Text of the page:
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How to Create a Kitchen Layout?

forevermark cabinets

Creating a kitchen layout is essentially what kitchen design is all about. There are various ways that you can do it, including using simple templates that you make yourself, or with a sophisticated computerized 3D design program.

Either way, you should have an idea of what constitutes a good kitchen design layout. You also need to analyze your needs in terms of kitchen cabinet size and style, and budget.

We offer an invaluable free 3D design service for both ready to assemble (RTA) and pre-assembled kitchen cabinets. Ideally, to save time and angst during this important planning phase, you should have some idea of the kitchen layout you want before you start this process. Cabinets House allows two free revisions to the initial kitchen design layout, but it will help everyone if you have a kitchen layout suggestion to work from.

Open-plan kitchens come in different sizes, but all make optimum use of living space. The motivation for this open-plan kitchen layout was to be able to incorporate the large central island with substantial kitchen cabinets and a preparation sink in the space. Enclosing the space with walls would have had a totally different effect.


While the size and shape of your kitchen will have a direct bearing on the kitchen layout you choose, there are two essential factors that must be considered in every single kitchen:

  1. Human traffic flow through the kitchen
  2. A practical work triangle between the stove, fridge, and sink


You need to create a kitchen layout that will allow anyone using the kitchen to be able to move through it freely without getting in the way of the cook or anyone else using the room at the same time.

The best and simplest way to do this is to draw a basic layout on paper and then pencil in the routes people will be able to take to enter, exit, and move around the room. An island or seating nook might impact more than you think on traffic flow, so be sure to take this into account.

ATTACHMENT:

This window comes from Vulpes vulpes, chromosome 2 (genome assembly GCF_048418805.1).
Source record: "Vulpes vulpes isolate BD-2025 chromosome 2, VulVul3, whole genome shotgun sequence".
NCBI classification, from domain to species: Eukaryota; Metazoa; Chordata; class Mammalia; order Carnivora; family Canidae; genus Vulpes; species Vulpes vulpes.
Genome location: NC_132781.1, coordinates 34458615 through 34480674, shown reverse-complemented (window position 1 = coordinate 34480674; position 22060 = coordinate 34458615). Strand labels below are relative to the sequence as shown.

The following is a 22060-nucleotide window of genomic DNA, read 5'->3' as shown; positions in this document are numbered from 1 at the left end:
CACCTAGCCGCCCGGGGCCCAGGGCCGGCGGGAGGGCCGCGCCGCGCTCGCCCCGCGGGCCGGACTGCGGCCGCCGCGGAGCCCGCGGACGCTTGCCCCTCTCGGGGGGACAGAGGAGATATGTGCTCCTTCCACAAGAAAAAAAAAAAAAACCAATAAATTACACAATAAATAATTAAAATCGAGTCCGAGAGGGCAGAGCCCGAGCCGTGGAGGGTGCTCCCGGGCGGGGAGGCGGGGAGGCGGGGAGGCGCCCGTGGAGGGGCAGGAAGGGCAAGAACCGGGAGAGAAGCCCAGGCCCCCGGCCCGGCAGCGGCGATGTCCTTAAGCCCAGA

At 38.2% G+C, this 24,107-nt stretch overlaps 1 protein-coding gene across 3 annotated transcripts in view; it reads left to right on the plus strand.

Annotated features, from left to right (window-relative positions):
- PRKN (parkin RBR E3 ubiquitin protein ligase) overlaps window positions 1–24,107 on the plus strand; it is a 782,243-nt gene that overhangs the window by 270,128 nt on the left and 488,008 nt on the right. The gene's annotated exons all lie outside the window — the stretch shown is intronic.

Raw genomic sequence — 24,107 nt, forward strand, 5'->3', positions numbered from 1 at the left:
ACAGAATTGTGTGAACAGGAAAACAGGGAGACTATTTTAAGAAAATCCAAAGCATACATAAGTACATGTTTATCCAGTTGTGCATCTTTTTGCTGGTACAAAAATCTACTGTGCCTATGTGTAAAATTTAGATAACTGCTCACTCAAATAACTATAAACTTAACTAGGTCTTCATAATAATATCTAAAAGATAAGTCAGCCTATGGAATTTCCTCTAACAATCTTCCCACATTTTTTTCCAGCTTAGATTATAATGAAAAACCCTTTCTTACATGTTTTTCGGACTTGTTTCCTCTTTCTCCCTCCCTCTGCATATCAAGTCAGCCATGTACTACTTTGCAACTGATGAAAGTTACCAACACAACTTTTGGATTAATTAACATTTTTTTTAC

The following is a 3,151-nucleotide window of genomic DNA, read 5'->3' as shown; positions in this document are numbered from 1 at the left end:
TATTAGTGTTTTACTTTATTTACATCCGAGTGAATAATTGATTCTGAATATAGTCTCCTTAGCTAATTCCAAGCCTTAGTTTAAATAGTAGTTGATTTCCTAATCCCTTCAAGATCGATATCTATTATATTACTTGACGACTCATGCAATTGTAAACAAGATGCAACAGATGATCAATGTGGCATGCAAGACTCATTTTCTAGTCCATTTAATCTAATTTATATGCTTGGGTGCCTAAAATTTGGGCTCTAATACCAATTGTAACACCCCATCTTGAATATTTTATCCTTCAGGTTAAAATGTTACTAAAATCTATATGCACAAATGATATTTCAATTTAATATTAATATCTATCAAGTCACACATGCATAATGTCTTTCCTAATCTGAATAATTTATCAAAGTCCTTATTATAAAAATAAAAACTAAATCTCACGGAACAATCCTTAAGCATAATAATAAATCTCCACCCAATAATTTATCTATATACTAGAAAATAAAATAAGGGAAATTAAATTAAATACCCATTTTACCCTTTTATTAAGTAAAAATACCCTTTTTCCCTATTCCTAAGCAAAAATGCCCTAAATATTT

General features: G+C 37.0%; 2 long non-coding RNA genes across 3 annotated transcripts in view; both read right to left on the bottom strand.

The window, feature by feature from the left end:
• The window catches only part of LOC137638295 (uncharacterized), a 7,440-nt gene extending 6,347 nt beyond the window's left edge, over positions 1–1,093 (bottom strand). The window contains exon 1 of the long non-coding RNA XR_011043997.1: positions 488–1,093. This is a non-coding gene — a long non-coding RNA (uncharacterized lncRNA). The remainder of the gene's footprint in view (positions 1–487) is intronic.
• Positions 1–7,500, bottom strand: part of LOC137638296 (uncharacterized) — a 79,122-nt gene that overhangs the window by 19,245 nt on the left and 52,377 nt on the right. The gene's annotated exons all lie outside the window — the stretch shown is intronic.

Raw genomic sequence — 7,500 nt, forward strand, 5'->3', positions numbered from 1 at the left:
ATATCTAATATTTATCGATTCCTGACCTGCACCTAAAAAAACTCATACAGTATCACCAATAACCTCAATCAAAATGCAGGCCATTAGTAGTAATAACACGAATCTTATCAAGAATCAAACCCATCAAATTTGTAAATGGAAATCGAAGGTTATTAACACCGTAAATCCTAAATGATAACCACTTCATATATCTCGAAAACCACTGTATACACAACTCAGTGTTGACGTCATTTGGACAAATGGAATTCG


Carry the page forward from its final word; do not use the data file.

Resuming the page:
Another vital factor to consider is the work triangle (see below). If people have to intercept vital work areas, and constantly cross paths with the cook, you might have a problem – rather like a busy intersection where accidents tend to happen!


The kitchen work triangle is such a simple concept, it is surprising that more people don’t realize the impact not having a functioning work triangle can have. Based on logical common sense, it links the three vital areas used by every cook together. These three areas are:

  1. The area used for washing and preparing food – usually the sink and its adjacent worktops.
  2. The area where fresh food is generally stored – usually in a refrigerator, though access to a pantry or food storage unit should also be considered.
  3. The area where food is cooked. This will usually be a stove or eye-level oven and hob, but might also include a microwave oven.

The picture above shows how these three areas may be successfully positioned at the three points of an imaginary triangle.

Once you have established how your work triangle will work, you can take the kitchen design layout a step further and decide where storage areas and work surfaces should be positioned. These will include space for dry or tinned food storage, crockery, cutlery, and pots, as well as areas that are suitable for storing cleaning materials. Generally, work surfaces should be incorporated adjacent to all three areas of the work triangle, ideally on both sides.


While kitchens come in a vast array of shapes and sizes, it is possible to identify four principle layout shapes:

  1. Single wall kitchens that are usually the only option in tiny homes. While these cannot accommodate a work triangle as such, it is usually sufficient to plan for cabinets between the three areas of activity all along the one wall.
  2. Galley kitchens that mimic the typical kitchen layout of ships and small aircraft, commonly with the fridge and sink on one side and the cooking area on the other.
  3. L-shaped kitchens that utilize just two walls of the room. These often accommodate an additional island in the center of the room or even just a table for informal meals.
  4. U-shaped kitchens that utilize three walls, with the entrance (door or passage) on the fourth side. This is generally a great option when there is very little space.


The idea of using templates for kitchen layouts is very simple, but they do need to be accurate. In essence, what you do is to draw an accurate plan, to scale, of the room and then prepare templates of kitchen cabinets and appliances that you cut out and position on the plan. In reality, it’s a really easy way to work out how the kitchen layout will work. Like a jigsaw puzzle, you just shuffle the templates around until you get an idea of the best layout.


A more accurate way of organizing kitchen cabinets, a 3D design program cuts out the manual operation. That said, it’s great to have done the template exercise first because you’ll be one step ahead when you start.

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